The Trump administration's climate skepticism and its possible withdrawal from the landmark Paris Agreement of 2015 drew a cloud over this week's grand economic conclave in Washington.
The regular meetings of the World Bank and International Monetary Fund -- always accompanied by a gathering of G20 finance ministers -- have rung out with calls to action against global warming in recent years.
But this week's lofty junket, which wraps up Saturday in the US capital, underscored the directional shift driven by Donald Trump's rise to the White House: climate is no longer a consensus matter.
The United States had already succeeded in having any mention of the climate removed from a concluding statement at a G20 finance ministers' meeting in Baden-Baden, Germany, in mid-March.
And on Friday, the news conference following a meeting of the G20 finance ministers virtually ignored a subject that had been crucial to the administration of former president Barack Obama.
These days, the White House doubts the reality of climate change, and has so far not ruled out exiting the Paris Agreement, urgently negotiated in 2015 to reduce countries' greenhouse gas emissions.
- Demonstrators gather -
The possibility that the United States -- the world's largest economy and second-largest carbon emitter after China -- could exit the agreement was front and center on Saturday as protesters took the streets in Washington.
Demonstrators gathered to denounce the Trump administration's pledged funding cuts for scientific research, no doubt causing some dyspepsia for the many ministers and other officials present at the IMF-World Bank spring meetings.
Segolene Royal, France's environment minister, put the odds of US withdrawal at 50 percent.
But former US Vice President Al Gore, who shared a Nobel Prize for his climate activism, was more optimistic, claiming there is an "excellent chance" the United States would remain a party to the agreement for one simple reason: the economy.
"Solar jobs in the US are now growing 17 times faster than job growth in the economy," he said.
Downplaying American skittishness, the World Bank -- which regularly sounds the alarm on the economic dangers of global warming -- said the funding available to fight climate change should not decrease.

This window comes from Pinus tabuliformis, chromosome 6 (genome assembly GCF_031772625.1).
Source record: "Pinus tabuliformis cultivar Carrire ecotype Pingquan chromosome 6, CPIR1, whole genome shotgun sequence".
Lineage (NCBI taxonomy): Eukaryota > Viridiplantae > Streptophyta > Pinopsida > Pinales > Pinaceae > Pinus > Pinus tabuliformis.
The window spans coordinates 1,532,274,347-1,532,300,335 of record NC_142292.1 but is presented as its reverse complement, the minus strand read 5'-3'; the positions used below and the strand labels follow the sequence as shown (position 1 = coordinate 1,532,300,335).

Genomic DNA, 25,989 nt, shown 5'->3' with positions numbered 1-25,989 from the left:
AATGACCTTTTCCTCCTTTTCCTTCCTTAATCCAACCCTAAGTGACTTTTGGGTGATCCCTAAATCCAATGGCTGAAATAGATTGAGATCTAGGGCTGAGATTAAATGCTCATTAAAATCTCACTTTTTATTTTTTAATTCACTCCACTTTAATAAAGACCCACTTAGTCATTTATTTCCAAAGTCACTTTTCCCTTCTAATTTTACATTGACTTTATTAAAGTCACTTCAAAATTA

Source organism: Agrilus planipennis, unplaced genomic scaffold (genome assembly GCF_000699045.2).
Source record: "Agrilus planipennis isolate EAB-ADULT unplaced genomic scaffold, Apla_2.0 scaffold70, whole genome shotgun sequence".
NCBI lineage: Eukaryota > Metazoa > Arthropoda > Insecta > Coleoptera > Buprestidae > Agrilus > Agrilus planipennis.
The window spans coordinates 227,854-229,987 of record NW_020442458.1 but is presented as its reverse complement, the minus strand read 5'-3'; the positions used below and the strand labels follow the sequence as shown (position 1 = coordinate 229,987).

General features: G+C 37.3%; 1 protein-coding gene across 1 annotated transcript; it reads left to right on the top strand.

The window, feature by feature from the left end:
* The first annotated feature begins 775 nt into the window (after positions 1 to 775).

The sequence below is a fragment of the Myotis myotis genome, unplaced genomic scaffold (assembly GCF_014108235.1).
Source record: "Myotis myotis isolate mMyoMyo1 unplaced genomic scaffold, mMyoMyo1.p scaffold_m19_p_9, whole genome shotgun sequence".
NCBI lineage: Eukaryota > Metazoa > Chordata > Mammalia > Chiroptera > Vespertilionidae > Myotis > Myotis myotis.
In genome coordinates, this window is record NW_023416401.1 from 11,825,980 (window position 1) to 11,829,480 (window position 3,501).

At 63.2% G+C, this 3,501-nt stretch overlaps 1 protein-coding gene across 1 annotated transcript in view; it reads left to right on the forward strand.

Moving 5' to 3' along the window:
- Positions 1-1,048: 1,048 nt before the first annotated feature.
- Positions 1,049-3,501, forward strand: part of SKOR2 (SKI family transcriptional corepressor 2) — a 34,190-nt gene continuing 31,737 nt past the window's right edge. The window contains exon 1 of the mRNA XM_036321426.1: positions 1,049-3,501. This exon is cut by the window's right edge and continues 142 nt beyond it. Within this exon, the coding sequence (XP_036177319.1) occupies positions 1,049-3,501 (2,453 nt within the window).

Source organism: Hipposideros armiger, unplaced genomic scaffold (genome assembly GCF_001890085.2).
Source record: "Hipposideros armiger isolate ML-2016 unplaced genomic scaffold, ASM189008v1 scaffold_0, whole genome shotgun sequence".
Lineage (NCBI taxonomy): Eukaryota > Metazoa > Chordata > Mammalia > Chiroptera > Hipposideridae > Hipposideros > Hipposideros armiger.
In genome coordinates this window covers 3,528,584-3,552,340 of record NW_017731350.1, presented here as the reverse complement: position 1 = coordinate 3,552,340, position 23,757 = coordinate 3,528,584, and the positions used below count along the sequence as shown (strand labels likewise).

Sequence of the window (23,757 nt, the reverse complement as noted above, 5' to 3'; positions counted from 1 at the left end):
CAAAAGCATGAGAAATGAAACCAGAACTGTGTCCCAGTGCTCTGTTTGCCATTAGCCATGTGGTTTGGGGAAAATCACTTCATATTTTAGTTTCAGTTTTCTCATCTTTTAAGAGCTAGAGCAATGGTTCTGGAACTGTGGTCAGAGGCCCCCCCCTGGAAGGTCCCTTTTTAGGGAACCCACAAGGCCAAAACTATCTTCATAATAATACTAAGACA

"The science of climate change didn't change with any particular election and I don't see that it will," the bank's president Jim Yong Kim said.
Describing the need to invest in future clean technologies, he said financial costs are a central question.
- Shifting to the private sector -
Large holders of conservatively invested capital may be interested in the climate, he said, "but they would need help with, you know, guarantees, risk mitigation etc., in investing in climate change activities in poor countries."
On Friday, the World Bank announced the launch of a $2 billion "green" bond fund with the European asset manager Amundi to finance low-carbon investments in emerging markets.
Some observers wonder whether Washington's retreat on the climate will not paradoxically strengthen climate action by shifting focus to the private sector.
"Because of what we're seeing from that administration, there's now going to be even more pressure on the private sector not to be financially associated with projects or technology harmful for the environment," Oxfam America's climate and energy director Heather Coleman said.
Meanwhile, France, which pushed to reach the climate agreement in Paris two years ago, hopes the Trump era will not see a decline in climate action.
"It shouldn't be that a single individual, whom I won't name, suddenly calls this objective into doubt," French Finance Minister Michel Sapin said Saturday.
"Because it is clear. We must fight global warming."